The main feature of the proposal by Evgeni Leonov Architects is minimization of the A/V ratio of the building. Minimal external surface means minimal heat losses. Egg shape is used as inspiration to this project. As known, the egg is one of the most energy-efficient forms of nature. To make A/V ratio minimal, we blocked houses together, linked walls, chose effective dimensions, delete corners, using egg shape in section, and adopted form to site. The result is twice reduced A/V ratio (0,39).
Isover materials used in proposal allow meet the Passive House standards – specific annual heat demand for the building is only 3.33 kwh/m2.
Another feature of the proposal is the design of sustainable neighborhood. Local community core is planned in the center of the development. The core is a common recreation space to all people living in the neighborhood.
The common playground, swimming pool, garden and common underground parking is a cost-effective solution and as well the place for communication and socialization between the neighbors.
Sustainable community advantages: no cars inside the block, common underground parking with a common entrance, common opportunities for recreation – swimming pool, garden, playground, sustainable environment for common living, working and socialization, Built-in services in some homes: shops, galleries, offices, common space for picnics and celebrations, common kindergarten in historic building of Trent Villa.

London 2012 BMW Group Pavilion / Serie Architects

London 2012 BMW Group Pavilion, London Olympic Games, Olympic architecture, water architecture, pavilion architecture, dismantable architecture, animated facade
The BMW Group Pavilion is inspired by Victorian bandstands, applied in relation to the building’s natural surroundings. Designed by Serie Architects, the building is a place of spectacle, presenting the BMW brand and services. Located on the Waterworks River in the Olympic Park, the pavilion achieved its distinctive appearance by re-imagining the classic podium. It is light and seems to be floating above the water. Its animated fa├žade, with water streaming down around the ground floor, creates an exciting visual effect. The first floor that forms the plinth is covered with water; this water spills down on all four sides of the pavilion entirely covering the ground floor.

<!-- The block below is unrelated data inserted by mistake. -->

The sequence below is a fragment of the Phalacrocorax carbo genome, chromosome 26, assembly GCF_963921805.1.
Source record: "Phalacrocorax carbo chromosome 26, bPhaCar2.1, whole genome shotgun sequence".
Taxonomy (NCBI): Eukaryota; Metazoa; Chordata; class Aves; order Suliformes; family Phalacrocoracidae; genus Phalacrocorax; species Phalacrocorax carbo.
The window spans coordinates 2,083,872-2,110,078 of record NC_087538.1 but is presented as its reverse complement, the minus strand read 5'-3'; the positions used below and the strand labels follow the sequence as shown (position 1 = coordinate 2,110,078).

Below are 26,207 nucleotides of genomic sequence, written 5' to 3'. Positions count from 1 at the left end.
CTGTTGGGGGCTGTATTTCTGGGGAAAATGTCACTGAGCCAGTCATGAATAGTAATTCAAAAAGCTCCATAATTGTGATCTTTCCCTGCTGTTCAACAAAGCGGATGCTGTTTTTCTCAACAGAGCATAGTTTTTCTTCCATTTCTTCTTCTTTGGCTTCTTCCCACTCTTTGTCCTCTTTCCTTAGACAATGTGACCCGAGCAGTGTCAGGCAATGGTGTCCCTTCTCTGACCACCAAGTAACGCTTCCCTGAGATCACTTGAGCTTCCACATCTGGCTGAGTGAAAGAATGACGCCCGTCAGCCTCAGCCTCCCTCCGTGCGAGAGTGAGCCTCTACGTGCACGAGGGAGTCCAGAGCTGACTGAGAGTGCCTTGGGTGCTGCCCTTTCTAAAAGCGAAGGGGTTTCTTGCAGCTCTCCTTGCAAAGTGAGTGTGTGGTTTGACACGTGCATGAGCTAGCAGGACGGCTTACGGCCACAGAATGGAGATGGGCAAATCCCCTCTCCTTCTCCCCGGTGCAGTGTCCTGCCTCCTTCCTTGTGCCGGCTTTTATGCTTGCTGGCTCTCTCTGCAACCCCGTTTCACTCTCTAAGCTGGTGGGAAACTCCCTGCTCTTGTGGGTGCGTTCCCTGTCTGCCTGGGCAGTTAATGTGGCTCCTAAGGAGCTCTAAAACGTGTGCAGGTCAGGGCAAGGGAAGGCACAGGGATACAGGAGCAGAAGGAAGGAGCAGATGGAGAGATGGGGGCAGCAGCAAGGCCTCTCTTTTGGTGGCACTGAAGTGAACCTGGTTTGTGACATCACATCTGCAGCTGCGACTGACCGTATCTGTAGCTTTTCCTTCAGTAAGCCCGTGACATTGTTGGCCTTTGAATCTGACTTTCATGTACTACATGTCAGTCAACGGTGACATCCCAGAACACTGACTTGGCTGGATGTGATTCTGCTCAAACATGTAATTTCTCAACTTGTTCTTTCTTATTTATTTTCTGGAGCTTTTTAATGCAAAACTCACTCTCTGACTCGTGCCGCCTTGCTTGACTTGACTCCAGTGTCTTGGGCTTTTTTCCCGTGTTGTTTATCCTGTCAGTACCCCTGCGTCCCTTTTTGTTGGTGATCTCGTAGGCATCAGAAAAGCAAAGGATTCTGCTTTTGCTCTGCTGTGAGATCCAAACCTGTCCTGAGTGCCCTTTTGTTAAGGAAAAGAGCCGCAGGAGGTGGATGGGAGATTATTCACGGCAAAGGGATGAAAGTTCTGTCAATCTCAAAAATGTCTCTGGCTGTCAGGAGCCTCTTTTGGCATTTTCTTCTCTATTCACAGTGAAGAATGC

London 2012 BMW Group Pavilion, London Olympic Games, Olympic architecture, water architecture, pavilion architecture, dismantable architecture, animated facade
One of the pavilion’s functions is to display BMW’s new fleet of electric and hybrid vehicles. These vehicles use carbon fiber bodywork with fluid soft curves. The geometry of the pavilion roofs manifests a similar calm and rationale attitude to geometry through the use of off-phase sinusoidal curves set out in symmetrical arrangement. The building thus communicates as sense of fluid dynamism without imitating the product.
The pavilion is in fact a cluster of smaller pavilions. Huddled together, the group of spaces is planned to be dispersed to other locations after the Olympic Games and serving as constant reminders of the Games held in London.
London 2012 BMW Group Pavilion, London Olympic Games, Olympic architecture, water architecture, pavilion architecture, dismantable architecture, animated facade
London 2012 BMW Group Pavilion, London Olympic Games, Olympic architecture, water architecture, pavilion architecture, dismantable architecture, animated facade
London 2012 BMW Group Pavilion, London Olympic Games, Olympic architecture, water architecture, pavilion architecture, dismantable architecture, animated facade
London 2012 BMW Group Pavilion, London Olympic Games, Olympic architecture, water architecture, pavilion architecture, dismantable architecture, animated facade
London 2012 BMW Group Pavilion, London Olympic Games, Olympic architecture, water architecture, pavilion architecture, dismantable architecture, animated facade
London 2012 BMW Group Pavilion, London Olympic Games, Olympic architecture, water architecture, pavilion architecture, dismantable architecture, animated facade
London 2012 BMW Group Pavilion, London Olympic Games, Olympic architecture, water architecture, pavilion architecture, dismantable architecture, animated facade
London 2012 BMW Group Pavilion, London Olympic Games, Olympic architecture, water architecture, pavilion architecture, dismantable architecture, animated facade
London 2012 BMW Group Pavilion, London Olympic Games, Olympic architecture, water architecture, pavilion architecture, dismantable architecture, animated facade